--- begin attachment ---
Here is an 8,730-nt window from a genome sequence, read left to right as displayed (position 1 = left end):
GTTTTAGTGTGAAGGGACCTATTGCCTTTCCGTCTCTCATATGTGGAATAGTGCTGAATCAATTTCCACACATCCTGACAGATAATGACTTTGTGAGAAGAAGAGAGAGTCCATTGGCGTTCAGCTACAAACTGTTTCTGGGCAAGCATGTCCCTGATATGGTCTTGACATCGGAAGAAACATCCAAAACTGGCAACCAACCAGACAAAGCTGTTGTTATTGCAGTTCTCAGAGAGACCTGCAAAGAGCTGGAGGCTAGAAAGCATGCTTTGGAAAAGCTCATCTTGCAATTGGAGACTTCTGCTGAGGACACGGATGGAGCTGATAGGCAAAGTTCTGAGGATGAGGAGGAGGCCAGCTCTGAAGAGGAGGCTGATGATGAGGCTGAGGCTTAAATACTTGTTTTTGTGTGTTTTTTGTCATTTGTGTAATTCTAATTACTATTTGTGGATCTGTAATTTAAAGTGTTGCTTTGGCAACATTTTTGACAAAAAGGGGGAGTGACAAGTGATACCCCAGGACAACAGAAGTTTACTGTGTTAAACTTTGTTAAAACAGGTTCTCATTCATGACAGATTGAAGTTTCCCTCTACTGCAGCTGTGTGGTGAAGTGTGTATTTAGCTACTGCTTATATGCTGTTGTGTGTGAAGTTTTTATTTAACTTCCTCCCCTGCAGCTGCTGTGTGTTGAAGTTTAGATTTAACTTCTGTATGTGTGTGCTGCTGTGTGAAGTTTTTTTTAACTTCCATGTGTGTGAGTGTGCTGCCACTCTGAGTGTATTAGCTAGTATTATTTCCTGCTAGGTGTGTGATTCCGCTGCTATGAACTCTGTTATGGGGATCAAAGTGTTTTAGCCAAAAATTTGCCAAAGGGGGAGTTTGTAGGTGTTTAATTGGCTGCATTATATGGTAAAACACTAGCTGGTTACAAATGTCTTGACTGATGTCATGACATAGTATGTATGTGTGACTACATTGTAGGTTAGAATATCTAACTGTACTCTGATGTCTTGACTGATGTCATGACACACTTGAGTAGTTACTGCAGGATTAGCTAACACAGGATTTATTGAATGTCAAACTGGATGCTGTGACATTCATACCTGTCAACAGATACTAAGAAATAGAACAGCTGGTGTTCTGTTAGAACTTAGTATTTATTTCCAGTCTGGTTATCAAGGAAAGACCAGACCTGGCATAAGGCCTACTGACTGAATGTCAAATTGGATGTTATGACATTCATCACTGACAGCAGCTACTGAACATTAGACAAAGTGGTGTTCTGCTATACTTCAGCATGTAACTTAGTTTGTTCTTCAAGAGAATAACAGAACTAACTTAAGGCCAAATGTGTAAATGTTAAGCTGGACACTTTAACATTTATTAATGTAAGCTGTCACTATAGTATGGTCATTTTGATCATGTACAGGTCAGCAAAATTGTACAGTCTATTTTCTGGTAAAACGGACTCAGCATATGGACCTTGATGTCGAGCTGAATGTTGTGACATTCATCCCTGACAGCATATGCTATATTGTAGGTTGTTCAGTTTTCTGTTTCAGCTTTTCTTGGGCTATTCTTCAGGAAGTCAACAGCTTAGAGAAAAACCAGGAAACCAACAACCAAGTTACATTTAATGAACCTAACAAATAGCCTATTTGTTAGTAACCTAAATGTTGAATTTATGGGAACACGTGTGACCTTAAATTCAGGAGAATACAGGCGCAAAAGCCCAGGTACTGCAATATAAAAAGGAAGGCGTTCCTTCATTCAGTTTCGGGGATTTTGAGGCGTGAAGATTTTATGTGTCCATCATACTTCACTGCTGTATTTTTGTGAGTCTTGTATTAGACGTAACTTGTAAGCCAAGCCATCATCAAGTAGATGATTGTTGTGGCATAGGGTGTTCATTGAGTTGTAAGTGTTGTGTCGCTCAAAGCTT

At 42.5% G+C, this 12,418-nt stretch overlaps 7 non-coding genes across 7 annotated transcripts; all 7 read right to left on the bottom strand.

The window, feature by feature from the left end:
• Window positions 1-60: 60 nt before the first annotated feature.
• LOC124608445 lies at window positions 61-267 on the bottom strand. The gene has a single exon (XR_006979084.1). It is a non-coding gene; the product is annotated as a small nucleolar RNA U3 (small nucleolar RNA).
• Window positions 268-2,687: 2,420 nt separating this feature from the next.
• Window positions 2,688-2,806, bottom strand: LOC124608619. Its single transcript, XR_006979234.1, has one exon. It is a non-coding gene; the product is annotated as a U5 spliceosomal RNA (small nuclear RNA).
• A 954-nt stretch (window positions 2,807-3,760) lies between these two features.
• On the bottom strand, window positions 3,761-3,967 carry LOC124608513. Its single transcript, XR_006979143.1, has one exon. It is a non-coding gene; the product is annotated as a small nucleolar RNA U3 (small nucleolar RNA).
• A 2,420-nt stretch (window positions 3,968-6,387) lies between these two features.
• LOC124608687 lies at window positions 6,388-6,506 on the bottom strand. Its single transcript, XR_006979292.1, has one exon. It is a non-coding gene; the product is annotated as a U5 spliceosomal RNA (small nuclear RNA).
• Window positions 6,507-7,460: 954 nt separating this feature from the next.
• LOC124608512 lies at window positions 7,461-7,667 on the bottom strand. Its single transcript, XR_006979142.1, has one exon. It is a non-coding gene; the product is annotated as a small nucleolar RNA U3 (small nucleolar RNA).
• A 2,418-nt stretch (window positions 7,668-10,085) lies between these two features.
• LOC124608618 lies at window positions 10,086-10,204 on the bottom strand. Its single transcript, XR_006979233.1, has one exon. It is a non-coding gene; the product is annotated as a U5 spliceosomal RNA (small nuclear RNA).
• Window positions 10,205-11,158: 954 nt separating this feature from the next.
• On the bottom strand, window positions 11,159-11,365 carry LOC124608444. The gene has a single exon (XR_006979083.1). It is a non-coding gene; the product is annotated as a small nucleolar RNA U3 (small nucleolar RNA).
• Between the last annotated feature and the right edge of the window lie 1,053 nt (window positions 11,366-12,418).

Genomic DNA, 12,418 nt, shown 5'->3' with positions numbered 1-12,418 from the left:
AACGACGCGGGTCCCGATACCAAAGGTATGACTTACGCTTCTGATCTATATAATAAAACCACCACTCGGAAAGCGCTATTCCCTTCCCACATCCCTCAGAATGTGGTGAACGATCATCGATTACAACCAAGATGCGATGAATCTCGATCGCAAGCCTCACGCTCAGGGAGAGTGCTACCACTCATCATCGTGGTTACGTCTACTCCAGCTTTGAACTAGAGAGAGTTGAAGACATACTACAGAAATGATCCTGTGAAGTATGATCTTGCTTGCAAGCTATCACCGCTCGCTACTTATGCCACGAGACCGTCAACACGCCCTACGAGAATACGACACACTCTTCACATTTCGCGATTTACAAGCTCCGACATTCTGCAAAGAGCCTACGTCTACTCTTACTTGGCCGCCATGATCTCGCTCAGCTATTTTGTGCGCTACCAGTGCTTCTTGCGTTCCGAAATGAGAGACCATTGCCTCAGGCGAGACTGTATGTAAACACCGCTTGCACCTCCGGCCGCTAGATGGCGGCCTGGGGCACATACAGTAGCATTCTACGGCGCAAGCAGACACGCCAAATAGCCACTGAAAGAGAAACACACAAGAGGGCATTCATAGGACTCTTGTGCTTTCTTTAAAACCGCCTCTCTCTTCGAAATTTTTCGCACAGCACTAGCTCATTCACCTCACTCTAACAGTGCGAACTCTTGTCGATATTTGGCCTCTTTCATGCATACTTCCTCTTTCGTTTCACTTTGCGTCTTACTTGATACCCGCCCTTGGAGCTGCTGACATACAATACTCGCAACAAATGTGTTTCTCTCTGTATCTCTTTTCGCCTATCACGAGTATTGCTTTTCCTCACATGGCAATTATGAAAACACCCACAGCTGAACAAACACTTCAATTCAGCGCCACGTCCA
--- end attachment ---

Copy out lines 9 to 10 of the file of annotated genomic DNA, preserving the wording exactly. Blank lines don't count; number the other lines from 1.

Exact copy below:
• A 954-nt stretch (window positions 2,807-3,760) lies between these two features.
• On the bottom strand, window positions 3,761-3,967 carry LOC124608513. Its single transcript, XR_006979143.1, has one exon. It is a non-coding gene; the product is annotated as a small nucleolar RNA U3 (small nucleolar RNA).